Nurses: Overworked and Understaffed

November 11, 2003

Earlier this month, the National Academy of Sciences issued a report calling for the government to establish "minimum standards for registered and licensed nurse staffing in nursing homes."

The National Academy's report cited extensive documentation to show that hospital and nursing homes across the country endanger patients by systematically understaffing nurses and nursing assistants and by forcing these workers to put in long hours of overtime. The Academy emphasized that higher levels of nurse staffing are necessary to better monitor patients and detect changes in their conditions. The report said: "studies show that increased infections bleeding and cardiac and respiratory failure are associated with inadequate numbers of nurses." In addition, one study included in the report showed that 27% of nurses at hospitals and nursing homes work more than 13 consecutive hours at least once a week and that such extreme overwork is another "serious threat to patient safety, because fatigue slows reaction time, decreases energy, diminishes attention to detail and otherwise contributes to error."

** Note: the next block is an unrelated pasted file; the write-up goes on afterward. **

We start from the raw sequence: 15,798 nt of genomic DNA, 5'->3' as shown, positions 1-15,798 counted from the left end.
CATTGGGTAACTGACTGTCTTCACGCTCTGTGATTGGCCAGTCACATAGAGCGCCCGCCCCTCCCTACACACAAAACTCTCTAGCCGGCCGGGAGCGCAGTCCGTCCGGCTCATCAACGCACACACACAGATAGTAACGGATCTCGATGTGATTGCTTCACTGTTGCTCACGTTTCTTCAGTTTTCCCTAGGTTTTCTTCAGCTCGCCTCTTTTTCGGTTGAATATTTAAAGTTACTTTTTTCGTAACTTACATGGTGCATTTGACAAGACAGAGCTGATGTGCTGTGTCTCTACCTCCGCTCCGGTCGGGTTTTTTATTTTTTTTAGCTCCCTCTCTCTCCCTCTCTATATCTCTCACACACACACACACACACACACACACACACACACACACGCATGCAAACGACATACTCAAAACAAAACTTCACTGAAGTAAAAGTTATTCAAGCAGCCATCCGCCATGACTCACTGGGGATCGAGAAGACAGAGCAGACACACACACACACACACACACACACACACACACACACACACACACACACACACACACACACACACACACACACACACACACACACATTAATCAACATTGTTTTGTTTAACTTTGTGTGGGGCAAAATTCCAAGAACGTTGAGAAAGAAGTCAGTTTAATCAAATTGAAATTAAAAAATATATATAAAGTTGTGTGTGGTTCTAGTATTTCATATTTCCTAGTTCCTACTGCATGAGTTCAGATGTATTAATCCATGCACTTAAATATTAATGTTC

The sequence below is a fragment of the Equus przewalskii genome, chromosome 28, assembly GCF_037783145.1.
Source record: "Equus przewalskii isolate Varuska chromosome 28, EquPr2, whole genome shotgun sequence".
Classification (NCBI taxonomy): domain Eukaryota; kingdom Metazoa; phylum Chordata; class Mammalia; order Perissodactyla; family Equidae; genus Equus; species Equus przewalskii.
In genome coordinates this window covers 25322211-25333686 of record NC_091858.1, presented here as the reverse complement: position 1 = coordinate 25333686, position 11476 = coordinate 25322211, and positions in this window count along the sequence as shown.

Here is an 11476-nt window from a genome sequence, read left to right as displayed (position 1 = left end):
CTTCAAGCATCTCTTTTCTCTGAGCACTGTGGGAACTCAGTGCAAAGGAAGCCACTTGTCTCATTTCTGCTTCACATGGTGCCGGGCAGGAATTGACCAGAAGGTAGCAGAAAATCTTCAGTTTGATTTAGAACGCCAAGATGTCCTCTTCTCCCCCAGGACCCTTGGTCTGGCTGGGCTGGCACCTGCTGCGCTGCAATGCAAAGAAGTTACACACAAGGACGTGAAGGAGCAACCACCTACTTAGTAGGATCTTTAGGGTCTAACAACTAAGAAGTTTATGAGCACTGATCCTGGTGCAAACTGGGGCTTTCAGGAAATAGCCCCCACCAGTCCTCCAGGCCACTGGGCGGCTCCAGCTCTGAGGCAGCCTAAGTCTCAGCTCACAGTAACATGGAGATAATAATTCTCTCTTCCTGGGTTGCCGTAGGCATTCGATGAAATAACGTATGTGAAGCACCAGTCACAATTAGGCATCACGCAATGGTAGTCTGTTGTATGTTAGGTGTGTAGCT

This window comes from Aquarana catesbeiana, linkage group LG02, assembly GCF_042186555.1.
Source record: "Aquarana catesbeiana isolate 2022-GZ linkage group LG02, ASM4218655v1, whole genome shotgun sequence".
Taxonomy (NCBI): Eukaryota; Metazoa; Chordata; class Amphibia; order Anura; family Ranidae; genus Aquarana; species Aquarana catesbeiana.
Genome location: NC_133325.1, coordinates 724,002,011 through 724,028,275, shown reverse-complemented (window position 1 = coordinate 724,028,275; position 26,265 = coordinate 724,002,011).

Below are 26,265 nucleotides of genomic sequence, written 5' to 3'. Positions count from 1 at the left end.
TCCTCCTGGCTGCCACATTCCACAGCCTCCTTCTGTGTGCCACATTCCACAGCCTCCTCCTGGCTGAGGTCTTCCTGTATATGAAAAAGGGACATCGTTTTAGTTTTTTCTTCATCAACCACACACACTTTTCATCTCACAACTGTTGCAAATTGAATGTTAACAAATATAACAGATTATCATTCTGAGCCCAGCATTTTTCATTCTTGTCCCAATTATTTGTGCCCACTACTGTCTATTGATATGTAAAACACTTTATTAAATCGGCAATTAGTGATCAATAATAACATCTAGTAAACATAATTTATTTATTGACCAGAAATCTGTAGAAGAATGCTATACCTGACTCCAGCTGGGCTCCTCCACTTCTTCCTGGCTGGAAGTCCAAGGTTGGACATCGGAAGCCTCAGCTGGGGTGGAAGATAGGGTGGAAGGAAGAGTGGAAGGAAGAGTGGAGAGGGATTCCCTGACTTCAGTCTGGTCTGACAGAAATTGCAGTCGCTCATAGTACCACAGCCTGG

The report called for regulations prohibiting nurses from working more than 12 hours in any 24-hour period or more than 60 hours a week. It also called for mandatory staffing minimums, insisting, for example, that intensive care units at hospitals must have at least one licensed nurse on duty for every two patients and that nursing homes should have at least one registered nurse for every 32 patients and one nursing assistant for every 8.5 patients.

The Bush administration has consistently refused to set any minimum staffing limits saying that it would cost the nursing home companies billions of dollars per year.

Facing such extreme overwork and insisting on improving the quality care, nurses and other health care workers have been waging many struggles across the country to win minimum staffing levels and relief from forced overtime. In many contract struggles, unionized workers have gained such standards and in many states political struggles are underway to gain and enforce statewide regulations.